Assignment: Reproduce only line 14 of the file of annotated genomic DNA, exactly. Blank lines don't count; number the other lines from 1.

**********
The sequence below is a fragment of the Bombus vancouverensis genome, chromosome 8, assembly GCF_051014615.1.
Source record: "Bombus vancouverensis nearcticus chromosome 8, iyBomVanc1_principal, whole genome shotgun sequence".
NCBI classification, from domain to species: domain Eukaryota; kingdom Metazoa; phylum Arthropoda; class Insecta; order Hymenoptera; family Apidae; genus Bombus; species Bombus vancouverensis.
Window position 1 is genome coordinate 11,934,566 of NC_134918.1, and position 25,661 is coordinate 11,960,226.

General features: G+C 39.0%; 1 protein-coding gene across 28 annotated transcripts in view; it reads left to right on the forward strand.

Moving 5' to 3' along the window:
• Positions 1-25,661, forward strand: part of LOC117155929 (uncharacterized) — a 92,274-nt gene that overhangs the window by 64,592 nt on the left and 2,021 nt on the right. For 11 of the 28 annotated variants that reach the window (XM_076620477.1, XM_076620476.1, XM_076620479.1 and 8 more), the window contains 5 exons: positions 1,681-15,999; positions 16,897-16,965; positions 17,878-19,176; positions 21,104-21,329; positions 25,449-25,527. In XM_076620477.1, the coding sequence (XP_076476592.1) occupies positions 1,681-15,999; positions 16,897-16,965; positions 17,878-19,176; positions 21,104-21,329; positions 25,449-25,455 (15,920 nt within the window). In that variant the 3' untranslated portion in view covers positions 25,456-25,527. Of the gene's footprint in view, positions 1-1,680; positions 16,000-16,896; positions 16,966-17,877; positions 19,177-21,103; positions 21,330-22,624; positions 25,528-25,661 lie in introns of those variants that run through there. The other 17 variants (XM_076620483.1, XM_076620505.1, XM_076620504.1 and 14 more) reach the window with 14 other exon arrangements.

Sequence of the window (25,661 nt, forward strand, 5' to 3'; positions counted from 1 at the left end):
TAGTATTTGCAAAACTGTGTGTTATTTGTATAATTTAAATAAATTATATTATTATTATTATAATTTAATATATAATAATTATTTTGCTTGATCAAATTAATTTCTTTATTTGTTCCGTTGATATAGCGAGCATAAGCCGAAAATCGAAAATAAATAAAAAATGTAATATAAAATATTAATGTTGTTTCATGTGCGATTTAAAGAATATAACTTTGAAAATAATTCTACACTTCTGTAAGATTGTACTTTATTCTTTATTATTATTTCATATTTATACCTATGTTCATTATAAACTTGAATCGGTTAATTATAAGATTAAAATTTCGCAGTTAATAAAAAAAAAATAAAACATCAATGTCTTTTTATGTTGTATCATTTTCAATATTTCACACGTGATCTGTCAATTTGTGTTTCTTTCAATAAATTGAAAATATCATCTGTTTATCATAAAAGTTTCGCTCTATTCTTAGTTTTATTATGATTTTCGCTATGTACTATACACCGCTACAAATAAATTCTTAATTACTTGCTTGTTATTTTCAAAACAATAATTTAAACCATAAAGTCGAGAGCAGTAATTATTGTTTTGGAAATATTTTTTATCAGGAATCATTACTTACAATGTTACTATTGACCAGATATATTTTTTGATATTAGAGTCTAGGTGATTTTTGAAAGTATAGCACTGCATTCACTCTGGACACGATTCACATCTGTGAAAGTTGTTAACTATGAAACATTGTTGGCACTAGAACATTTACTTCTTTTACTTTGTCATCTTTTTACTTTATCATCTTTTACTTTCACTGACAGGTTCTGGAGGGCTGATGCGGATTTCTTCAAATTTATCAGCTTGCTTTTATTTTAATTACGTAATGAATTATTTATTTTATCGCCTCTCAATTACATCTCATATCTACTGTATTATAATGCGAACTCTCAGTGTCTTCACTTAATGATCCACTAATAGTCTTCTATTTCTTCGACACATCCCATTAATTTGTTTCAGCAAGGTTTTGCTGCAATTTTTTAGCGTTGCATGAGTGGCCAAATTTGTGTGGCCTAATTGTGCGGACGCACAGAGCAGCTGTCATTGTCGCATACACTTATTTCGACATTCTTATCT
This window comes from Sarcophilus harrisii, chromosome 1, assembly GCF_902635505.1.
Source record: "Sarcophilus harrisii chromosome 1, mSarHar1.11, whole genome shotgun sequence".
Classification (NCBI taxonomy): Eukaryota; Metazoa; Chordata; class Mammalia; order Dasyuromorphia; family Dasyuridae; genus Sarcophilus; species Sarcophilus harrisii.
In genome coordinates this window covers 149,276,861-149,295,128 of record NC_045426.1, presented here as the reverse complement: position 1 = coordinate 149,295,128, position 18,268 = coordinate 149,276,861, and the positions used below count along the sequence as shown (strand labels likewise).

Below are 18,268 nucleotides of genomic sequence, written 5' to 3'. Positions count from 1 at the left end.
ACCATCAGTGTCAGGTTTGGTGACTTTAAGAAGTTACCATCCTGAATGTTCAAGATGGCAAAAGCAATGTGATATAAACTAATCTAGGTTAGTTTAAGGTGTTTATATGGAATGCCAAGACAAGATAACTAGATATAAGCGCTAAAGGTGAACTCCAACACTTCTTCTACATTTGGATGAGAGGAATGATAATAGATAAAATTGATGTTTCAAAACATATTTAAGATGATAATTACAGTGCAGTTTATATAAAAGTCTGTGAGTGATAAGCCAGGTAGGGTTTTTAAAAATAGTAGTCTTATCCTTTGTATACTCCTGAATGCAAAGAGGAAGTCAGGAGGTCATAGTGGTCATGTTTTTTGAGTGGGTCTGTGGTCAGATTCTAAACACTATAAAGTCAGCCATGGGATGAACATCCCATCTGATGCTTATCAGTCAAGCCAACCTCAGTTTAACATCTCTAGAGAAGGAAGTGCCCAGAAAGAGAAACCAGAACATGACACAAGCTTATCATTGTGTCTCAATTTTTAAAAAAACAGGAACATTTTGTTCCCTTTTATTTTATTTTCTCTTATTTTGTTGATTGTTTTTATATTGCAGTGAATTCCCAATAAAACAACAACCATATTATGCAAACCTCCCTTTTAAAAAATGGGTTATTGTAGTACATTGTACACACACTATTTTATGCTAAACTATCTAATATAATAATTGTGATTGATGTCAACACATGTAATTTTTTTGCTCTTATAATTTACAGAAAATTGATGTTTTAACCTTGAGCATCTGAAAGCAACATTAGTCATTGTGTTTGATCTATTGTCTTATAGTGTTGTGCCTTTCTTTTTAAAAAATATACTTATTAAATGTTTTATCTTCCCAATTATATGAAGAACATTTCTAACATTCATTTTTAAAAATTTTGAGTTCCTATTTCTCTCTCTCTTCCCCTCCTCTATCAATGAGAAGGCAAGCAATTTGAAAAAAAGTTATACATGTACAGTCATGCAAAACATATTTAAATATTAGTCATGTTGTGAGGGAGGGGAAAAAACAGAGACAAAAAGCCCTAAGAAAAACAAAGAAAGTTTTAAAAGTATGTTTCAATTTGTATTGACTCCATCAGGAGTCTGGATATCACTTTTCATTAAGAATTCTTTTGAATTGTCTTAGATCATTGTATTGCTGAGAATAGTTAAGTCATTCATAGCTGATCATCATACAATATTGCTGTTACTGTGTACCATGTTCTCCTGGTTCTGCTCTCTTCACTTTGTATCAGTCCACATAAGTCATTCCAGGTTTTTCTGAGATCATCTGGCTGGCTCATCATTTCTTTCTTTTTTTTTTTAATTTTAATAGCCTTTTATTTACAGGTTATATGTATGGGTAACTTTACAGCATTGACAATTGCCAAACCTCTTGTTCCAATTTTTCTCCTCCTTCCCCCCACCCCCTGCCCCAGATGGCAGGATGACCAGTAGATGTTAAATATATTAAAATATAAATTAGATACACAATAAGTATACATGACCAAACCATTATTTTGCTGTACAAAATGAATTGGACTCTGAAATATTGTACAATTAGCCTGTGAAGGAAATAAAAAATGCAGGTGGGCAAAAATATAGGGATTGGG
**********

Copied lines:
Below are 18,268 nucleotides of genomic sequence, written 5' to 3'. Positions count from 1 at the left end.